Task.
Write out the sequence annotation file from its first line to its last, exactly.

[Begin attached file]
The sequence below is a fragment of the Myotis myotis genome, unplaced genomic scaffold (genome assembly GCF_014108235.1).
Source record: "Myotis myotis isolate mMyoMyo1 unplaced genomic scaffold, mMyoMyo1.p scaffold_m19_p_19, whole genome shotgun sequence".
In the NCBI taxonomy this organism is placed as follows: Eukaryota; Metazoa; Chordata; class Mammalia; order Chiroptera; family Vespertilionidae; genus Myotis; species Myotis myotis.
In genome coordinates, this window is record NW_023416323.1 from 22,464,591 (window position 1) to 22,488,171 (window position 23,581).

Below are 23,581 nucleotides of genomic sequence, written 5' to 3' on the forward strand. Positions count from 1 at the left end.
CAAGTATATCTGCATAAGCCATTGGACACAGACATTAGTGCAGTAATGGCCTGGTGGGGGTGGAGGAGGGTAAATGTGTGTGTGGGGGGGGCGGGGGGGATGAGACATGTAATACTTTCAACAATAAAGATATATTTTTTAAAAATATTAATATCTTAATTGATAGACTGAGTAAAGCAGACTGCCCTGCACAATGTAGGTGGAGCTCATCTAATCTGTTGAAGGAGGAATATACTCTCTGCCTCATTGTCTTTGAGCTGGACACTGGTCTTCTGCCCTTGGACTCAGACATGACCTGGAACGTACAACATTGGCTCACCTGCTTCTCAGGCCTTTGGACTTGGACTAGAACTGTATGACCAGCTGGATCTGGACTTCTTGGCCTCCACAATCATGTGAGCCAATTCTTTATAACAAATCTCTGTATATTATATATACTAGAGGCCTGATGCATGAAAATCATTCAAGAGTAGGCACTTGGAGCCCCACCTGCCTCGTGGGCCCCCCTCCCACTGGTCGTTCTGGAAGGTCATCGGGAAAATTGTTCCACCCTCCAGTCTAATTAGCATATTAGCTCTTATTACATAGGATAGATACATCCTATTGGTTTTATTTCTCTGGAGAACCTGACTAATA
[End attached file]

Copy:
The sequence below is a fragment of the Myotis myotis genome, unplaced genomic scaffold (genome assembly GCF_014108235.1).
Source record: "Myotis myotis isolate mMyoMyo1 unplaced genomic scaffold, mMyoMyo1.p scaffold_m19_p_19, whole genome shotgun sequence".
In the NCBI taxonomy this organism is placed as follows: Eukaryota; Metazoa; Chordata; class Mammalia; order Chiroptera; family Vespertilionidae; genus Myotis; species Myotis myotis.
In genome coordinates, this window is record NW_023416323.1 from 22,464,591 (window position 1) to 22,488,171 (window position 23,581).

Below are 23,581 nucleotides of genomic sequence, written 5' to 3' on the forward strand. Positions count from 1 at the left end.
CAAGTATATCTGCATAAGCCATTGGACACAGACATTAGTGCAGTAATGGCCTGGTGGGGGTGGAGGAGGGTAAATGTGTGTGTGGGGGGGGCGGGGGGGATGAGACATGTAATACTTTCAACAATAAAGATATATTTTTTAAAAATATTAATATCTTAATTGATAGACTGAGTAAAGCAGACTGCCCTGCACAATGTAGGTGGAGCTCATCTAATCTGTTGAAGGAGGAATATACTCTCTGCCTCATTGTCTTTGAGCTGGACACTGGTCTTCTGCCCTTGGACTCAGACATGACCTGGAACGTACAACATTGGCTCACCTGCTTCTCAGGCCTTTGGACTTGGACTAGAACTGTATGACCAGCTGGATCTGGACTTCTTGGCCTCCACAATCATGTGAGCCAATTCTTTATAACAAATCTCTGTATATTATATATACTAGAGGCCTGATGCATGAAAATCATTCAAGAGTAGGCACTTGGAGCCCCACCTGCCTCGTGGGCCCCCCTCCCACTGGTCGTTCTGGAAGGTCATCGGGAAAATTGTTCCACCCTCCAGTCTAATTAGCATATTAGCTCTTATTACATAGGATAGATACATCCTATTGGTTTTATTTCTCTGGAGAACCTGACTAATA